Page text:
On December 26, 2004, a 9.1 Richter scale earthquake struck in the middle of the Indian Ocean, 240 kilometers from the coast of Aceh province in Indonesia. The quake launched a tsunami that sent destruction all around the region, but nowhere saw more destruction than Aceh itself. Of a total population of four and a quarter million Achenese, more than 120,000 lives were lost and 90,000 people went missing. More than 500,000 people lost their homes, 150,000 children were left without schools, and 750,000 people lost their livelihoods. Public services were paralyzed, as over 3,000 civil servants died, 2,275 reported missing, and 669 government buildings were destroyed.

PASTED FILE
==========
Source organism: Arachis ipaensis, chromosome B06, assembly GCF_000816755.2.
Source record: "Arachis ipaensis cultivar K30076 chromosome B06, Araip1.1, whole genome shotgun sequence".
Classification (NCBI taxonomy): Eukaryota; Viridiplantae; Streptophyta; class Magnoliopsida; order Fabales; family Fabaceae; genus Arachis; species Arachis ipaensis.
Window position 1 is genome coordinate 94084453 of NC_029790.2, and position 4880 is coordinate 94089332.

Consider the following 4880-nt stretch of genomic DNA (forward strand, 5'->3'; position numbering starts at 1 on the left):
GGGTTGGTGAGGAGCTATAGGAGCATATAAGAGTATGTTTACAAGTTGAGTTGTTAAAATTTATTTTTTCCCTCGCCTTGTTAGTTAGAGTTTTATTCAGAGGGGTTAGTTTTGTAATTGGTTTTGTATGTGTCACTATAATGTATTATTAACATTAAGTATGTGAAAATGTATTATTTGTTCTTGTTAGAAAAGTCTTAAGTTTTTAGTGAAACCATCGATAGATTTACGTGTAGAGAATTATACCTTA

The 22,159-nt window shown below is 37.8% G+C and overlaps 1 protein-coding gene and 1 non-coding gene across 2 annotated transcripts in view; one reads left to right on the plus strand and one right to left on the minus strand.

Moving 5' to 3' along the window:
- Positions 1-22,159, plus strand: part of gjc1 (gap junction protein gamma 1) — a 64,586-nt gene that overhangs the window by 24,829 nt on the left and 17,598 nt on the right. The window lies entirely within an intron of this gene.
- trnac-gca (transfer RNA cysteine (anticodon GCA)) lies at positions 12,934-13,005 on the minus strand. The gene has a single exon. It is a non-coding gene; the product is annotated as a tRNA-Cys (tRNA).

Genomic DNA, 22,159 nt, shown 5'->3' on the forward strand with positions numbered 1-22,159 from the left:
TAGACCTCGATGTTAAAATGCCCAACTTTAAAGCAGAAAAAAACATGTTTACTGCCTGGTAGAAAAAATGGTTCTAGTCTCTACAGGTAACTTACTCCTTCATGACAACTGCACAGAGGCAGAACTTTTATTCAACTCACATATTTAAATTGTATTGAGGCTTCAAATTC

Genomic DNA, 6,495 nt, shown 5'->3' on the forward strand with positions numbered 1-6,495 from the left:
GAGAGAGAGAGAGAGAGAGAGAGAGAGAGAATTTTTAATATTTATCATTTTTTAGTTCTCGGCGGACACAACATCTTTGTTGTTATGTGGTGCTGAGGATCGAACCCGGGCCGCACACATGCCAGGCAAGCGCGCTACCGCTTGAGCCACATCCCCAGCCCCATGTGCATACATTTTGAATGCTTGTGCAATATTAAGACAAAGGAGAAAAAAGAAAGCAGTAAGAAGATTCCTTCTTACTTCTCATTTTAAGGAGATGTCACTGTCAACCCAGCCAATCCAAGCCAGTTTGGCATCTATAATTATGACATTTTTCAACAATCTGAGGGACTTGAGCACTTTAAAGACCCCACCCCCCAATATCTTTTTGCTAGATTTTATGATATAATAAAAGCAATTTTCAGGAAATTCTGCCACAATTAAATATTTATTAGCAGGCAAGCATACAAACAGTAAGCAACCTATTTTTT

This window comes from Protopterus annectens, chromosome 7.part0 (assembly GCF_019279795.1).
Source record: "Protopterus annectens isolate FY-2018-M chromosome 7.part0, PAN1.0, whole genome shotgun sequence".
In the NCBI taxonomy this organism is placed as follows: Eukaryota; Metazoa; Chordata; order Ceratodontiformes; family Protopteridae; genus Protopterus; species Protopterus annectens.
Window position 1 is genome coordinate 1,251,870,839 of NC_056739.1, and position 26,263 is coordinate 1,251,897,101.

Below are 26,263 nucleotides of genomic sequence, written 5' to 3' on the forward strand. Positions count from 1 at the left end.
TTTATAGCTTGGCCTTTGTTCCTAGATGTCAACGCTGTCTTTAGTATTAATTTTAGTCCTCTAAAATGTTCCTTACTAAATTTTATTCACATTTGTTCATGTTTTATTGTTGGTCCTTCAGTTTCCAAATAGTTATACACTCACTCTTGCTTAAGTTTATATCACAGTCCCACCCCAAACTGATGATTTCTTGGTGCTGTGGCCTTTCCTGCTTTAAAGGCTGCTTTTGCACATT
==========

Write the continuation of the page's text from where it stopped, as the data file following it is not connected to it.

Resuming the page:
Two days after the tsunami, President Susilo Bambang Yudhoyono requested international assistance and declared Aceh open to the international community to provide emergency relief. Within a week, more than 50 international organizations were on the ground; the figure rose over 200 by mid-January.
By the end of 2005, $14 billion funding has been pledged for the tsunami response. Both the scale of the disaster as well as the scale of the humanitarian response were unprecedented in modern human history. Now as we approach the ten year anniversary of that terrible day, Give2Asia looks back at the disaster, our own role in the recovery effort, and what we have learned about effective disaster response.
Special thanks to Mike Rea and the Tsunami+10 Project